Singapore has made a deal with
India that will enable Singaporean military units to train in India. Earlier
this year, a similar deal was made with Indonesia, although that one recently
Singapore has a population of only 4.5 million,
crammed onto only 704 square kilometers. There's no space for military training
areas, and Singaporean forces travel as far as North America to train. While
Indonesia is a neighbor, India is the regional superpower. It's not called the
Indian Ocean for nothing. But for India, Singapore is the regional financial
superpower, with an enormous concentration of banks and financial institutions.
Singapore, along with Malaysia and Indonesia, also sit astride the vital
Straits of Malacca, through which most of the world's oil exports pass. India
has an interest in seeing the Malacca Straits remaining in friendly hands.
Malaysia and Indonesia are both predominantly Moslem, and predominantly Hindu
India is the target for many Islamic radical groups. So Singapore (largely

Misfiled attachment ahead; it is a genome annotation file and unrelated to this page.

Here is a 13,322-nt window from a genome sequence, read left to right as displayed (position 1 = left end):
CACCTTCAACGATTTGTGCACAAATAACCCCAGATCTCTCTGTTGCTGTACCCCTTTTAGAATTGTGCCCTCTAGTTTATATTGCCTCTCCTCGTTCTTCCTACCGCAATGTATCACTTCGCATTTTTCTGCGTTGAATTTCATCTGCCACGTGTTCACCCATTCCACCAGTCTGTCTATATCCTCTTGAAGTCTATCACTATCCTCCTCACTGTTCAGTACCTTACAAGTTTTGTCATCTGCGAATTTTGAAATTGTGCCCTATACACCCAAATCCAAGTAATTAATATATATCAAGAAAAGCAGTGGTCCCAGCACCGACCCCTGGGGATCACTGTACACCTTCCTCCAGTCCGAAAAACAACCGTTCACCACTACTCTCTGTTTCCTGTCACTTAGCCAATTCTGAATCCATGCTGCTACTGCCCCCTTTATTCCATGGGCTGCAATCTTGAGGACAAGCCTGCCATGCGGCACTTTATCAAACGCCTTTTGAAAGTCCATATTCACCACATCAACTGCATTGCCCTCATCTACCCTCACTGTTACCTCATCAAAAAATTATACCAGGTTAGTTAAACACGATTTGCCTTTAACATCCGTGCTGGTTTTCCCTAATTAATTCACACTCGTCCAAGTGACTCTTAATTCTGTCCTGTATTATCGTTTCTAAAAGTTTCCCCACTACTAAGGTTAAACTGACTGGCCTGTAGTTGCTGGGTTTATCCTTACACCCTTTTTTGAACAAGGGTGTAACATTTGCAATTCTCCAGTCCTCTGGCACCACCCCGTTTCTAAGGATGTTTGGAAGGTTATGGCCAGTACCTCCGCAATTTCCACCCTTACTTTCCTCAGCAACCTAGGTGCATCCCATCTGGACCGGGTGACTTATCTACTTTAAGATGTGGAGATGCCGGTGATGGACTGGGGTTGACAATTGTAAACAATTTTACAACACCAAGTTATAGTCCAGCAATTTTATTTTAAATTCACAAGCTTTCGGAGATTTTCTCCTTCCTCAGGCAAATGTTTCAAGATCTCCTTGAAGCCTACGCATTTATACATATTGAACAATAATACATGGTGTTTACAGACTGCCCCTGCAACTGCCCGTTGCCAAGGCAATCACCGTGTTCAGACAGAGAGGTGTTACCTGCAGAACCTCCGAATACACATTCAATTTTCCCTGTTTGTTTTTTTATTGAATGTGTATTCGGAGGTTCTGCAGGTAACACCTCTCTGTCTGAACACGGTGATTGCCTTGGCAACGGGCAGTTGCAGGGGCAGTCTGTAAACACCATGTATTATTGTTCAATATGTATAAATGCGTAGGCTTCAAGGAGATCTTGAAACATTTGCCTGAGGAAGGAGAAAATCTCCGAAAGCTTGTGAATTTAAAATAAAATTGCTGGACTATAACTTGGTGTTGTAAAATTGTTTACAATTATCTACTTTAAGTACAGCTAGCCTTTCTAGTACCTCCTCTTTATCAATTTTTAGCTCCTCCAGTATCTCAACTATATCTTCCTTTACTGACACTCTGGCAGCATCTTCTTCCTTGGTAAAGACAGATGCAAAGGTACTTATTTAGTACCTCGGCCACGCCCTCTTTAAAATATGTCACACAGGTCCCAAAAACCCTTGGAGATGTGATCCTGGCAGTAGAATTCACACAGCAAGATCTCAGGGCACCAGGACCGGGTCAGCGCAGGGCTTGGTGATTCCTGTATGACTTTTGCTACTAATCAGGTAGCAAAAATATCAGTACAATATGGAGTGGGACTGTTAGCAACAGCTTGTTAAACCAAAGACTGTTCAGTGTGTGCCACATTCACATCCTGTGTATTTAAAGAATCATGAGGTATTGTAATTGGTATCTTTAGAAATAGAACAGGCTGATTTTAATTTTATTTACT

Buddhist, Taoist and Christian) is seen as a natural ally. Singapore also is a
democracy with a thriving economy, a combination that India shares.
Singapore is also becoming more defense conscious.
It recently increased its defense budget from $6.5 billion, to $6.8 billion a
year. That's for an armed forces of 60,000 troops. On a per-capita basis,
Singapore spends more on the military, and has more people in uniform, than the
United States. The Singapore military is one of the best equipped, trained and
led in the region. Singapore has the best educated and most affluent population
in the region. With so much worth defending, Singapore is ready to take on any
hostile neighbors (mainly Malaysia, which Singapore used to be part of.)